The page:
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Mary J. Blige Muscles In at No. 2

Mary J. Blige Muscles In at No. 2

August 25, 1999 12:00 AM ET

If this is 1999, that must mean another big sales weeks for the Backstreet Boys and more hip-hop and R&B albums scoring big in the Top Ten. For the third week in a row, BSB's Millennium came in at No. 1, selling 242,000 copies, for the week ending Aug. 22, according to SoundScan.

Nevertheless, the boy wonders got a real scare from the pride of Yonkers, N.Y., Mary J. Blige, whose latest, Mary, debuted at No. 2, missing the top spot by just 3,500 copies. It will be interesting to see next week if the Backstreet Boys can hold off Sean "Puffy" Combs, whose second solo album, Forever, hit stores on Tuesday and will makes its official chart debut next week. Normally, a release from a star as big as Puff Daddy would be a sure bet to sail past the 250,000 mark its first week out. But is Puffy's pull still that strong? The first single from Forever, "P.E. 2000," has been noticeably absent from the top of many radio playlists, and the song's video currently comes in at a rather modest No. 36 in MTV's rotation.

Meanwhile, right behind Blige were rappers Mobb Deep, whose album Murda Muzik debuted at No. 3. The week's other notable debut came in the form of the In Too Deep soundtrack, featuring rappers Method Man, Trick Daddy and more Mobb Deep. The album hit at No. 28.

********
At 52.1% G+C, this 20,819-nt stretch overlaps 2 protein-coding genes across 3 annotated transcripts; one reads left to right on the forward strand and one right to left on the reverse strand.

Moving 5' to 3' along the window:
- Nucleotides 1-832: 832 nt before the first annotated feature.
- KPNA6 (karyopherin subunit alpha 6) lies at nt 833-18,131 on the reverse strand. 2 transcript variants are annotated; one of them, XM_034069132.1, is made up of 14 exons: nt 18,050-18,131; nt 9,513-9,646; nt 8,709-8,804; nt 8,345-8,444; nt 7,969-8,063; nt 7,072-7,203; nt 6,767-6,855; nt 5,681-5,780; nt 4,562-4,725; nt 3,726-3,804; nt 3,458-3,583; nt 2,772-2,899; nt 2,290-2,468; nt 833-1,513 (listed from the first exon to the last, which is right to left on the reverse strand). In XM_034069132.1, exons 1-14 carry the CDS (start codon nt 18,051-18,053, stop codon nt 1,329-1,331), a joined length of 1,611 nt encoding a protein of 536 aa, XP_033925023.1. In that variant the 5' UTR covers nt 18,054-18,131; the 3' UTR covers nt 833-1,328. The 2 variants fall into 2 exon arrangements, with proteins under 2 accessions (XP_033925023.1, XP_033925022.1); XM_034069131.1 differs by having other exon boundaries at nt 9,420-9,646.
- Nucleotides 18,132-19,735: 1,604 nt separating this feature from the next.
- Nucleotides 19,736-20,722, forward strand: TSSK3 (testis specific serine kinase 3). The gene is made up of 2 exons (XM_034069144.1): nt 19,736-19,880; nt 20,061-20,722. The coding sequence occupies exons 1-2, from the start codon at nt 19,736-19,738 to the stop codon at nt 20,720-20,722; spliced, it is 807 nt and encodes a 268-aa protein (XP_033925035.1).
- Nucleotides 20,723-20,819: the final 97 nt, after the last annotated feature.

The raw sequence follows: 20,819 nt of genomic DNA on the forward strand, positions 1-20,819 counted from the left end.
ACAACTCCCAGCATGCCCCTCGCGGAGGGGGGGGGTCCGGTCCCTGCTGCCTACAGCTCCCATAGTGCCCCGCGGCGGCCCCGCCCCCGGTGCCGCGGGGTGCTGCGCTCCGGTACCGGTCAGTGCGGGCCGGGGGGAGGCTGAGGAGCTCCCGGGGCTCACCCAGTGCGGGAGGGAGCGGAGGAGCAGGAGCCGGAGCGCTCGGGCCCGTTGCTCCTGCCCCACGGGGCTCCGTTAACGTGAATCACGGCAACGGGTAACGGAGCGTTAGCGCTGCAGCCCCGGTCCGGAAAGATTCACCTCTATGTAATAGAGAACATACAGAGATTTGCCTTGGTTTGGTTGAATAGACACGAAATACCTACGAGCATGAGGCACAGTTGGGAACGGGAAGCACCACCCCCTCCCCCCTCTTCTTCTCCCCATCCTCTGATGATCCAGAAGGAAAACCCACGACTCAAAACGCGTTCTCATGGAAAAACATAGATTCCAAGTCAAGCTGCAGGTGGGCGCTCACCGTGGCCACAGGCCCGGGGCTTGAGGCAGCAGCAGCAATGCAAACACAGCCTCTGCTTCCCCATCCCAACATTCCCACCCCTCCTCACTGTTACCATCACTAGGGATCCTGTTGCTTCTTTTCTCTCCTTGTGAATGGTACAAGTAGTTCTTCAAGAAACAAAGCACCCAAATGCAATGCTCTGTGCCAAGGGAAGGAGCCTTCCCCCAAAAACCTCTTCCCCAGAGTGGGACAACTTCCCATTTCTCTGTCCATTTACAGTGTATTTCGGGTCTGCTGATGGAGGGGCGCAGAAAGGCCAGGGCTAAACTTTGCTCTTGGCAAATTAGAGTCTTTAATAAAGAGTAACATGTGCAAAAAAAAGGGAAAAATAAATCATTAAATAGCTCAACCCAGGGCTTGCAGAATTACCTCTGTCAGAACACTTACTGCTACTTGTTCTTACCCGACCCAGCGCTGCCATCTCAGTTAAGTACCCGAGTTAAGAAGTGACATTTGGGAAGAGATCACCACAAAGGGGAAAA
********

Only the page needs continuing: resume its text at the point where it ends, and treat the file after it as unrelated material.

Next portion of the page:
Critics' favorite Macy Gray, who channels Billie Holiday through sultry Seventies funk, continues to make commercial strides. Her album On How Life Is has climbed from No. 143 to No. 97 in two weeks. And Powerman 5000's march toward the top twenty shows no signs of slowing. Thanks to the band's rocking single "When Worlds Collide," Tonight the Stars Revolt! climbed to No. 34.

From the top, it was Millennium, followed by Mary (selling 240,000); Murda Muzik (194,000); Limp Bizkit's Significant Other(166,000); Britney Spears' ...Baby One More Time (133,000); Now That's What I Call Music, Vol. 2 (128,000); Ricky Martin's Ricky Martin (125,000); the soundtrack to Runaway Bride (122,000); Kid Rock's Devil Without a Cause (121,000); and Santana's Supernatural (118,000).

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Song Stories

“Bird on a Wire”

Leonard Cohen | 1969

While living on the Greek island of Hydra, Cohen was battling a lingering depression when his girlfriend handed him a guitar and suggested he play something. After spotting a bird on a telephone wire, Cohen wrote this prayer-like song of guilt. First recorded by Judy Collins, it would be performed numerous times by artists incuding Johnny Cash, Joe Cocker and Rita Coolidge. "I'm always knocked out when I hear my songs covered or used in some situation," Cohen told Rolling Stone. "I've never gotten over the fact that people out there like my music."

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